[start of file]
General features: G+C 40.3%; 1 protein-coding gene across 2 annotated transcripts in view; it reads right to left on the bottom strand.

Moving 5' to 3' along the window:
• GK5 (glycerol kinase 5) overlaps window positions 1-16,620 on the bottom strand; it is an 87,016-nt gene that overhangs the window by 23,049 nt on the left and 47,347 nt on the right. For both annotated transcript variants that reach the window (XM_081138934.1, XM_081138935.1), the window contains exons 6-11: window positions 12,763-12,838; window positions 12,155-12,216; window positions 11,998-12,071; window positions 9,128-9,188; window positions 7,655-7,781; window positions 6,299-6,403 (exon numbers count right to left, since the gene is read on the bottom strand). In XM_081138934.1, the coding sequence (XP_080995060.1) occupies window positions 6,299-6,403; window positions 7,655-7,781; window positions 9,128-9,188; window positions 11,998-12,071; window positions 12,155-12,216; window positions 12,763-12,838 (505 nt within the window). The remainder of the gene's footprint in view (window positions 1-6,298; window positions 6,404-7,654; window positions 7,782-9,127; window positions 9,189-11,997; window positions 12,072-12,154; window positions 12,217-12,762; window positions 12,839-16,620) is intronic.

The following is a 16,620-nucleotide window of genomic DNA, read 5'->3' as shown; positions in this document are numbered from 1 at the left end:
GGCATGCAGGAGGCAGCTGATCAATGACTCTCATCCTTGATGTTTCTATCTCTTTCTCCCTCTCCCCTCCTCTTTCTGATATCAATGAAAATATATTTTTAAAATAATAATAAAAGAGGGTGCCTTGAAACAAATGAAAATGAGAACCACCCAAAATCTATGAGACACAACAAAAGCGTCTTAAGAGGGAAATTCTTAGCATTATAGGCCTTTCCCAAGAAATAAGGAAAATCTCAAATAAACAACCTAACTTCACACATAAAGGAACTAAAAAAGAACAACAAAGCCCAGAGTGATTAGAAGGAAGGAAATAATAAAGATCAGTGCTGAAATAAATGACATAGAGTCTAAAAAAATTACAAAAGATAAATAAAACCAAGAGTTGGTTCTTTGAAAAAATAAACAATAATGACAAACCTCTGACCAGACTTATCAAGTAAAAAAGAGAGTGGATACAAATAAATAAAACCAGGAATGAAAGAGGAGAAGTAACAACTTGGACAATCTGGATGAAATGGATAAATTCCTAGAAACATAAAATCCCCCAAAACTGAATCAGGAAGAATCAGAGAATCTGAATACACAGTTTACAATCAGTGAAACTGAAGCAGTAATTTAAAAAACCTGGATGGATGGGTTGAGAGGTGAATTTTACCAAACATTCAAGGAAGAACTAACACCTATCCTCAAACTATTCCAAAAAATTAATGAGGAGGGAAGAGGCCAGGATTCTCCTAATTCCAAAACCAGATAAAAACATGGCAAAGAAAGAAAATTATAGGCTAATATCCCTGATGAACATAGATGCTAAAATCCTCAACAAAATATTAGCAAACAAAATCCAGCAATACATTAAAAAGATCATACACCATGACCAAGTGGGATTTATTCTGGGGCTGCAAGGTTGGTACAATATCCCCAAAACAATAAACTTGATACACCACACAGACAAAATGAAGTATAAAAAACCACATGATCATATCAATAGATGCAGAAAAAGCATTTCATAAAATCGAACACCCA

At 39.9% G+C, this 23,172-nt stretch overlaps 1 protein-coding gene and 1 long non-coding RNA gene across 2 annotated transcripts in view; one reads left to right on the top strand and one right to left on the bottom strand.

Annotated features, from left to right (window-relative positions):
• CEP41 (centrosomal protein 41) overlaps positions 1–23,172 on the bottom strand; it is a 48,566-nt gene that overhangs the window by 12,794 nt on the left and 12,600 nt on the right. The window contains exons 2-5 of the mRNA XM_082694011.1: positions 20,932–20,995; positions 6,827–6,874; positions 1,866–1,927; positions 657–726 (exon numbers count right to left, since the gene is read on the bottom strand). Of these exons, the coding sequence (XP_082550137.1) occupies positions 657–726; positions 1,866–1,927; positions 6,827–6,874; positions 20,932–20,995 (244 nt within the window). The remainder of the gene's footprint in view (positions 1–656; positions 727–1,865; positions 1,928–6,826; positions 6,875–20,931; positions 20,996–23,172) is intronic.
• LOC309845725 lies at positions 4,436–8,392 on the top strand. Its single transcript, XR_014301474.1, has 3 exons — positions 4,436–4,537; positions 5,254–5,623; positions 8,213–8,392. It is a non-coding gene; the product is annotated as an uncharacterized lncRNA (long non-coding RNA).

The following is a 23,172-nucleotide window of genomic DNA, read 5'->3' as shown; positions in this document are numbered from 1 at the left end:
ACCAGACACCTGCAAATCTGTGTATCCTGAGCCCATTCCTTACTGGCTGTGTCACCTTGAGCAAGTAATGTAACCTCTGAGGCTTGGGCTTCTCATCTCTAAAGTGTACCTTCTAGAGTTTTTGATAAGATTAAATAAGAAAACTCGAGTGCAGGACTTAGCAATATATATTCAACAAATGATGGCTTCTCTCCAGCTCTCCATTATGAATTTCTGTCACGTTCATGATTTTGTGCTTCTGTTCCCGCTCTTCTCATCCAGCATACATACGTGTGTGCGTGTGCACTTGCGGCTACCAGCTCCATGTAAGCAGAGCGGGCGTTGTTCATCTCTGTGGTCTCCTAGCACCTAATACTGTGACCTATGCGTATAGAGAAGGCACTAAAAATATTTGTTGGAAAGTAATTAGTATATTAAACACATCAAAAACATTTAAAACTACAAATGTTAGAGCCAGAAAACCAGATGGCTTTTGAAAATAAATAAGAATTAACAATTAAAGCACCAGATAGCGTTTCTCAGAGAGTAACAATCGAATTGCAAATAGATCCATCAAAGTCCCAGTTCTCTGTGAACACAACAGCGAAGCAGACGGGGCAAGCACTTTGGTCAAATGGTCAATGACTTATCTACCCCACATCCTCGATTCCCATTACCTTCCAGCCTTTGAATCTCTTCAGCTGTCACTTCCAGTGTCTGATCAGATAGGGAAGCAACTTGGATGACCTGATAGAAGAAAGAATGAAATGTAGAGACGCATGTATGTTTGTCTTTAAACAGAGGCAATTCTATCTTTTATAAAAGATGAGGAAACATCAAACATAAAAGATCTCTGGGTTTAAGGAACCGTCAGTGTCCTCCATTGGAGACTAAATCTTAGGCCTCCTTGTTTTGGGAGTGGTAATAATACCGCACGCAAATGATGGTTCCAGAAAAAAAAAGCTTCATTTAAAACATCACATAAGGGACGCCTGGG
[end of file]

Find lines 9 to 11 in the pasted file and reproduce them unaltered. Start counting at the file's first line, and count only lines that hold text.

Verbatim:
• LOC309845725 lies at positions 4,436–8,392 on the top strand. Its single transcript, XR_014301474.1, has 3 exons — positions 4,436–4,537; positions 5,254–5,623; positions 8,213–8,392. It is a non-coding gene; the product is annotated as an uncharacterized lncRNA (long non-coding RNA).

The following is a 23,172-nucleotide window of genomic DNA, read 5'->3' as shown; positions in this document are numbered from 1 at the left end:
ACCAGACACCTGCAAATCTGTGTATCCTGAGCCCATTCCTTACTGGCTGTGTCACCTTGAGCAAGTAATGTAACCTCTGAGGCTTGGGCTTCTCATCTCTAAAGTGTACCTTCTAGAGTTTTTGATAAGATTAAATAAGAAAACTCGAGTGCAGGACTTAGCAATATATATTCAACAAATGATGGCTTCTCTCCAGCTCTCCATTATGAATTTCTGTCACGTTCATGATTTTGTGCTTCTGTTCCCGCTCTTCTCATCCAGCATACATACGTGTGTGCGTGTGCACTTGCGGCTACCAGCTCCATGTAAGCAGAGCGGGCGTTGTTCATCTCTGTGGTCTCCTAGCACCTAATACTGTGACCTATGCGTATAGAGAAGGCACTAAAAATATTTGTTGGAAAGTAATTAGTATATTAAACACATCAAAAACATTTAAAACTACAAATGTTAGAGCCAGAAAACCAGATGGCTTTTGAAAATAAATAAGAATTAACAATTAAAGCACCAGATAGCGTTTCTCAGAGAGTAACAATCGAATTGCAAATAGATCCATCAAAGTCCCAGTTCTCTGTGAACACAACAGCGAAGCAGACGGGGCAAGCACTTTGGTCAAATGGTCAATGACTTATCTACCCCACATCCTCGATTCCCATTACCTTCCAGCCTTTGAATCTCTTCAGCTGTCACTTCCAGTGTCTGATCAGATAGGGAAGCAACTTGGATGACCTGATAGAAGAAAGAATGAAATGTAGAGACGCATGTATGTTTGTCTTTAAACAGAGGCAATTCTATCTTTTATAAAAGATGAGGAAACATCAAACATAAAAGATCTCTGGGTTTAAGGAACCGTCAGTGTCCTCCATTGGAGACTAAATCTTAGGCCTCCTTGTTTTGGGAGTGGTAATAATACCGCACGCAAATGATGGTTCCAGAAAAAAAAAGCTTCATTTAAAACATCACATAAGGGACGCCTGGG